In This Issue
- February 2017
- January 2017
- December 2016
- November 2016
- October 2016
- September 2016
- August 2016
- July 2016
- June 2016
- May 2016
- April 2016
- March 2016
Local and Other News
Be the first to know about new products, services, health care reform and more by subscribing to our newsletter. Visit our Profile and Preference Center to sign up today.
Breast Pump Supply Issues Result in Changes
February 15, 2013
Due to a low supply of breast pumps across the industry, we are making some changes to how we work with our breast pump suppliers to meet the needs of our members. These changes apply to both breast pump rental and purchases.
Under the health reform law, breast pumps are available without cost-share under many plans as part of the expanded list of women’s preventive care services. To receive a breast pump without cost-share, members may call the number on the back of their ID card for network breast pump suppliers or obtain a breast pump through their network doctor.
Because the industry anticipates the supply issues to continue for several months, we’re taking the following steps to help improve the chances that women who are lactating and have delivered their baby receive breast pumps as quickly as possible:
- Members are asked to order their breast pump near their due date or after they have delivered their babies.
- Breast pump suppliers may ask members for their doctor’s contact information, the date the baby was delivered or their due date, and whether breast milk is currently being produced by the mother. The breast pump supplier may verify this and other information with the member’s doctor before the breast pump is shipped.
- Women whose due dates are weeks or months out will be asked to call again closer to their due date or after they have given birth.
Even with breast pump supply issues, normal lactating women should still be able to get a breast pump within a reasonable time frame. It is important to know that the best way for many women to establish breast-feeding during the first weeks postpartum is to feed her infant from the breast directly and that pumping breast milk is useful to help continue breast-feeding thereafter.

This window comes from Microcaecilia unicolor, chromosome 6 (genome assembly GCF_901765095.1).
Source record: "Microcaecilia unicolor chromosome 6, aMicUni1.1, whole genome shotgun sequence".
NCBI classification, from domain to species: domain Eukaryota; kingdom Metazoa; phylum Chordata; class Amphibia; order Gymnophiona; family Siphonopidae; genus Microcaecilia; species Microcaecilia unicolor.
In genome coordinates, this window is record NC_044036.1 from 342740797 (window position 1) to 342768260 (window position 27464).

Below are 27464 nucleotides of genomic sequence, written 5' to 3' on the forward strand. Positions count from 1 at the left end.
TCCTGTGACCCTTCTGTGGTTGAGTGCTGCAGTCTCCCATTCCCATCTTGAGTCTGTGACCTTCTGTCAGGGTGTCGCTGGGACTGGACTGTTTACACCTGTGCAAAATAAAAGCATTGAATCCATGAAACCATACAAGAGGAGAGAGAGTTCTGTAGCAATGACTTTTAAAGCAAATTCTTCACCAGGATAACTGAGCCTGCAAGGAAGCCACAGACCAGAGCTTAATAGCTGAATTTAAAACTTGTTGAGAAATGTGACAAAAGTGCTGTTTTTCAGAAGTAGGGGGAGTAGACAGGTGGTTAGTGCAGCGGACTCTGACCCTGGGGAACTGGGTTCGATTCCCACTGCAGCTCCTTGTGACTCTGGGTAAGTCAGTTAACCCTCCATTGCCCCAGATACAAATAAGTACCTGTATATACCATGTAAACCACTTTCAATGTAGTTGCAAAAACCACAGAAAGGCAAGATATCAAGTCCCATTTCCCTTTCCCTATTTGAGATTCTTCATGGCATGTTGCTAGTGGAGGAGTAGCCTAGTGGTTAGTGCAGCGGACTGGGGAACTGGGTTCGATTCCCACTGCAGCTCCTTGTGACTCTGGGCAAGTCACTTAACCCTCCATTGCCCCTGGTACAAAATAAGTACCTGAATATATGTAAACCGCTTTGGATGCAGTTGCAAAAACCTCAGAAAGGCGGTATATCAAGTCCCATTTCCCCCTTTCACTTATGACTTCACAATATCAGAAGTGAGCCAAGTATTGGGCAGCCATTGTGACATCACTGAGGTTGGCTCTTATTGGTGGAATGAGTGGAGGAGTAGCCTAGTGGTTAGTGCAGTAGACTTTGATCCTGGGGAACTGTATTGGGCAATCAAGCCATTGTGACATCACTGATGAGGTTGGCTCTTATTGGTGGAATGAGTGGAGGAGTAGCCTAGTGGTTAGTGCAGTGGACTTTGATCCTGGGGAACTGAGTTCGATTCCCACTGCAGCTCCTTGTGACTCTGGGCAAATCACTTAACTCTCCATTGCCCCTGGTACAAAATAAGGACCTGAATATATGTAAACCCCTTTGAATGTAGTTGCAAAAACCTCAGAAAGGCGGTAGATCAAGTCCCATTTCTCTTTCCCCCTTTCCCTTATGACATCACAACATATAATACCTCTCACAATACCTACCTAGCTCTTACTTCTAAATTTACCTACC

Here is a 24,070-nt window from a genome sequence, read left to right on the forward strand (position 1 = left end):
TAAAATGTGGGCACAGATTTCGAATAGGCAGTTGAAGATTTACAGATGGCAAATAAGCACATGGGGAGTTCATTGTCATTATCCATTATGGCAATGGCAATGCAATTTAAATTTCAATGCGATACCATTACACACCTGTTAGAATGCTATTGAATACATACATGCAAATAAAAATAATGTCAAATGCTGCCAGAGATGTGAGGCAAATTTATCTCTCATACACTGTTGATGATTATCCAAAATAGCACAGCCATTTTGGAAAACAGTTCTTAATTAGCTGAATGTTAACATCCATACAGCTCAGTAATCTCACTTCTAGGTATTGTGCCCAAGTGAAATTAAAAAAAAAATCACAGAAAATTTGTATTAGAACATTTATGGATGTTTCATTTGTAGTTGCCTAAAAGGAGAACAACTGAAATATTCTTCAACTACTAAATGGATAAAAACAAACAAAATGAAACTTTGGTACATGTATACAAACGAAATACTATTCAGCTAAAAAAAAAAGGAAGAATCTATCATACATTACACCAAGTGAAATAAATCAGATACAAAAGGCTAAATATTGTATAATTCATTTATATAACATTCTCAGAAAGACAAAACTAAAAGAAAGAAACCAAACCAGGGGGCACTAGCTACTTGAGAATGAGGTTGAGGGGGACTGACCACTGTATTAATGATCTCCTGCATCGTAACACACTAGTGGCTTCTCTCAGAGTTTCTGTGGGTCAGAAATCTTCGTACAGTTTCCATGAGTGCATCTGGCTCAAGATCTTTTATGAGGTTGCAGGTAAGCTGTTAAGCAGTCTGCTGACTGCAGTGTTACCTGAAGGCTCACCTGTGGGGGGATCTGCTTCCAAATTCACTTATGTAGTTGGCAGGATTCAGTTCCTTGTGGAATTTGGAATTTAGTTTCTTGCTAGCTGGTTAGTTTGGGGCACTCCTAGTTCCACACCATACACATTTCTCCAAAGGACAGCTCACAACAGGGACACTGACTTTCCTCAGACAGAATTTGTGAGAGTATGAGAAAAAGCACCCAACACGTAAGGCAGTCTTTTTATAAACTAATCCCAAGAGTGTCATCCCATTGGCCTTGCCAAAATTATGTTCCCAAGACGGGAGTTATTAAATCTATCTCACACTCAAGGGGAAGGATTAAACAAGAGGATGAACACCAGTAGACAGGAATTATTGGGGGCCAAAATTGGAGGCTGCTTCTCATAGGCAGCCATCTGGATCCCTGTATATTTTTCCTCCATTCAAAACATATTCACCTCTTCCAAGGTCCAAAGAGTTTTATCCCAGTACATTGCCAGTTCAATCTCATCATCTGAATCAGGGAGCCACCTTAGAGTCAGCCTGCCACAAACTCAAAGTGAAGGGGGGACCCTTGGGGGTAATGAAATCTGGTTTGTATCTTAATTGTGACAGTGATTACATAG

Members are not required to obtain prescriptions for breast pumps prior to calling a breast pump supplier. Members will not be reimbursed for breast pumps purchased at retail stores.
The approved national breast pump suppliers continue to ship the breast pump directly to the member, and the network doctor or breast pump supplier bills UnitedHealthcare directly for reimbursement.
Out-of-network breast pump coverage
As with other preventive care services, if a member’s plan covers out-of-network preventive care, then a breast pump received from an out-of-network doctor or supplier would also be covered and cost-sharing may apply. An out-of-network supplier is a DME supplier, not a retail store. Under the health reform law, only breast pumps received from a network provider or supplier are covered at 100 percent.
If a plan does not cover out-of-network preventive services, then out-of-network preventive services (including breast pumps rented or purchased out of network) will not be covered.
For more information on breast-feeding support under the health reform law, review:Snapshot: Women's Preventive Care Services: Breast-feeding Support, Supplies & Counseling or visit the United for Reform Resource Center at uhc.com/reform.
January 1, 2017 PDL Updates
The following updates will take effect for the OptumRx direct Prescription Drug Lists (PDLs) on January 1, 2017. Learn more
New Sales Automation Management Tool
Check out our new Sales Automation Management (SAM). Learn more
UnitedHealth Group News
Visit our newsroom for the latest about programs, reports and initiatives designed to help people live healthier lives.